SEC issues draft implementing rules for FIST law
The Securities and Exchange Commission (SEC) has drafted the implementing rules of the law that would help financial institutions dispose of their bad loans through asset management companies.
The corporate regulator on Friday said it is seeking public comments on the draft implementing rules and regulations (IRR) for Republic Act No. 11523, otherwise known as the Financial Institutions Strategic Transfer (FIST) Act.
“The State recognizes the role of banks and other financial institutions as mobilizers of savings and investments and in providing the needed financial system liquidity to keep the economy afloat. Thus, it is essential that banks and other financial institutions are able to maintain their financial health in order to cushion the adverse economic impact of the COVID-19 pandemic,” the proposed rules stated.
The FIST law is applicable to financial institutions’ assets that have become non-performing on or before Dec. 31, 2022.
The IRR covers the creation of a FIST Corporation (FISTC), which will invest in or acquire non-performing assets (NPA) of financial institutions, as well as the submission of its plans and the process of transferring these assets.
Under the rules, a FISTC is a stock corporation, and cannot be allowed to incorporate as a one-person corporation.
“Provided, further, that if the FISTC will acquire land, at least sixty percent (60%) of its outstanding capital stock shall be owned by Philippine nationals as defined under the FIA (Foreign Investment Act),” it said.
Since these corporations are vested with public interest, FISTCs need to have independent directors on the board, appoint a compliance officer and submit compensation and performance reports.
Applications for the registration of a FISTC should be filed with the SEC within 36 months from the effectivity of the FIST law. However, no tax incentives will be granted to FISTCs established between the 25th and 36th month of the law’s effectivity.
An FISTC will have a minimum authorized capital stock of P500 million, with a minimum subscribed capital stock of P125 million and a minimum paid-up capital of P31.25 million (in cash).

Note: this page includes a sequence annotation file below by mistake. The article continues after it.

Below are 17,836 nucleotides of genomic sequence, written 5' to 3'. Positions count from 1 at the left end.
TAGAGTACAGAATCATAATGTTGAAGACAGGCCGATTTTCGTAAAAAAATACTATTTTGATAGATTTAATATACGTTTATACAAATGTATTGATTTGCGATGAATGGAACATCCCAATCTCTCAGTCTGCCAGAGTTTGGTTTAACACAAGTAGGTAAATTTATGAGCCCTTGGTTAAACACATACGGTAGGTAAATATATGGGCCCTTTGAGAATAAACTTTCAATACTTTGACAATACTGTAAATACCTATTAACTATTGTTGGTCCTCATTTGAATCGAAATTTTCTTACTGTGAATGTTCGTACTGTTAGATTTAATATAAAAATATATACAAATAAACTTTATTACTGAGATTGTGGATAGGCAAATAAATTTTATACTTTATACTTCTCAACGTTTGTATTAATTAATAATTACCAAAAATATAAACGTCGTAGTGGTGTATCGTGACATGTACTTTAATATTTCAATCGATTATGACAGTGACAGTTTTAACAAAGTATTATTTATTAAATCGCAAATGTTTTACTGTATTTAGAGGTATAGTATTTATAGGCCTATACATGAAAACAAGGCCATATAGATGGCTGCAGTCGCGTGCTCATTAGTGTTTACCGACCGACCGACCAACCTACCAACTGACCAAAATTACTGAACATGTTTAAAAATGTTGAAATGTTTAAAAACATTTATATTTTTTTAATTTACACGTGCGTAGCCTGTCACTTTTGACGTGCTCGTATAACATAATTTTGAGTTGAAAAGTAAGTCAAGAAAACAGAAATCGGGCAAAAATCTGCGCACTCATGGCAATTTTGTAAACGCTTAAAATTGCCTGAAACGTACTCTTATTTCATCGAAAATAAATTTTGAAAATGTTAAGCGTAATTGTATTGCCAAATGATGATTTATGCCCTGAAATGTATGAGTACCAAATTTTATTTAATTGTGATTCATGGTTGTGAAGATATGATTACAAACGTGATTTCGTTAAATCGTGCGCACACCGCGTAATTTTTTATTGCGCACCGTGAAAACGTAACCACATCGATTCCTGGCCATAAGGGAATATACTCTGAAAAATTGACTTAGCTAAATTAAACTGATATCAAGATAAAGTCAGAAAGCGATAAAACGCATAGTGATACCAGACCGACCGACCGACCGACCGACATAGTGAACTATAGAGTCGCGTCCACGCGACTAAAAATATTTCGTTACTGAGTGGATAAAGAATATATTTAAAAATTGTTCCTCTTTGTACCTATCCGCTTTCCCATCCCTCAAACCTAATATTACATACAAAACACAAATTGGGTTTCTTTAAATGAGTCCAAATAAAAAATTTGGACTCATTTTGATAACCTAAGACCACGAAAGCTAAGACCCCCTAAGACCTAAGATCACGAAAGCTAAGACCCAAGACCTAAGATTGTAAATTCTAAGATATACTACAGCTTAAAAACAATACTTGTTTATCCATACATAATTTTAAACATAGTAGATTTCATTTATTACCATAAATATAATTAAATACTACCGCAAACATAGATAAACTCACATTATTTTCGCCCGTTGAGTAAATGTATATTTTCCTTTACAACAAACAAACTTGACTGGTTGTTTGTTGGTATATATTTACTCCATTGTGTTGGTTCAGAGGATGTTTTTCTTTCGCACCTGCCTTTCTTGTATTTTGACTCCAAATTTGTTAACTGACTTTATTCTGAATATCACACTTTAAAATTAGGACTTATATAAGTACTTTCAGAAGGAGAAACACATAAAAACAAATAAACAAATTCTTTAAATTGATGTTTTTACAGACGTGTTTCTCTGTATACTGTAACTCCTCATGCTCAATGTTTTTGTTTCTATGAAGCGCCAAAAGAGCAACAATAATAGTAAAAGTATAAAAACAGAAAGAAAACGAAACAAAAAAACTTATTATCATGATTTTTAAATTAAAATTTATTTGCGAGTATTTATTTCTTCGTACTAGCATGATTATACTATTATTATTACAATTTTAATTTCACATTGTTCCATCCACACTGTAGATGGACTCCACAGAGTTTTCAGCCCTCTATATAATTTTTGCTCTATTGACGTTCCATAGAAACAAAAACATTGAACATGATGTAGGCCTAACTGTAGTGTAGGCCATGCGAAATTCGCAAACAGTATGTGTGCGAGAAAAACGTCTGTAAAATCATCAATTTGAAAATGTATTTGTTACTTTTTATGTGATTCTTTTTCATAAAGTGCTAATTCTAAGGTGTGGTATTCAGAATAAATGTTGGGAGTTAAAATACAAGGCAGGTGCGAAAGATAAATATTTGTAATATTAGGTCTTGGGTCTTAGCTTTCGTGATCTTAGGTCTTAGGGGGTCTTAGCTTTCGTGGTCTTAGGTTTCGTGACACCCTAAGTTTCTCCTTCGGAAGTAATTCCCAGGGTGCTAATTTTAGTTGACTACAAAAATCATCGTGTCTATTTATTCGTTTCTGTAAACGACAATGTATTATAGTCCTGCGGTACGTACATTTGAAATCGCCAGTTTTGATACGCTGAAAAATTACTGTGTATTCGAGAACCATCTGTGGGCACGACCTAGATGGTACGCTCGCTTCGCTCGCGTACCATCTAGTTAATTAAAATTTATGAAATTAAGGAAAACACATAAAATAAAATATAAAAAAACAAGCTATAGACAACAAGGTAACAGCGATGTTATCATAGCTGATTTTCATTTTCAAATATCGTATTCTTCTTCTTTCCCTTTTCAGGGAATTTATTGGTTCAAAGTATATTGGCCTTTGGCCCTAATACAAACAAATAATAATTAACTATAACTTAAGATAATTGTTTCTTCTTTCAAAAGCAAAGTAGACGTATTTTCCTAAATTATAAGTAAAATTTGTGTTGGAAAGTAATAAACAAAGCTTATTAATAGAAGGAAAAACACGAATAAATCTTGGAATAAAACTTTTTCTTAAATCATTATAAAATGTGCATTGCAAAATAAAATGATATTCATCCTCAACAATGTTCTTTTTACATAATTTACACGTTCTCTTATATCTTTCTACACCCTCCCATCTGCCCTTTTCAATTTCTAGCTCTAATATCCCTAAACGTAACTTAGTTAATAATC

The company should submit to the SEC its plan that includes its investment policies, contribution plan, features of its investment unit instruments (IUIs) and other details.
Under the rules, IUIs are not considered as deposit substitutes, which means the interest will not be subjected to a 20% final withholding tax.
“However, the IUI and any income arising from the IUIs shall be subject to the normal income tax and/or such other applicable taxes, including but not limited to, documentary stamp tax,” it said.
Investors may acquire IUIs in a FISTC for a minimum of P10 million. However, parent firms, subsidiaries, affiliates, and directors of the selling financial institutions (FI) cannot acquire, directly or indirectly, the IUIs of the FISTC that acquired the former’s non-performing assets.
The rules also cover the transfer of non-performing assets to a FISTC, as well as tax exemptions and fee privileges for covered transactions.
“The FISTC shall be exempt from income tax on net interest income arising from new loans in excess of existing loans, which are extended to a borrower with NPL that has been acquired by the said FISTC from an financial institution within a period of not more than two years from the date of effectivity of the Act,” the draft rules stated.
The Finance department and the Bureau of Internal Revenue are also finalizing revenue regulations covering the tax exemptions for certain transactions.
The SEC’s draft IRR also includes a section on net operating loss carry-over (NOLCO) of financial institutions that have disposed of their non-performing assets.
“Any loss that is incurred by an FI as a result of transferring its NPA to an FISTC within a period of not more than two years from the date of effectivity of the Act, excluding accrued interests and penalties receivable, and which had not been previously offset as deduction from gross income, shall be treated as ordinary loss, and may be carried over as a deduction from its taxable gross income for a period of five (5) consecutive taxable years immediately following the year of the transfer that resulted to such loss,” it stated.
Any tax savings from this cannot be used by the financial institution for dividend declaration. — K.C.G.Valmonte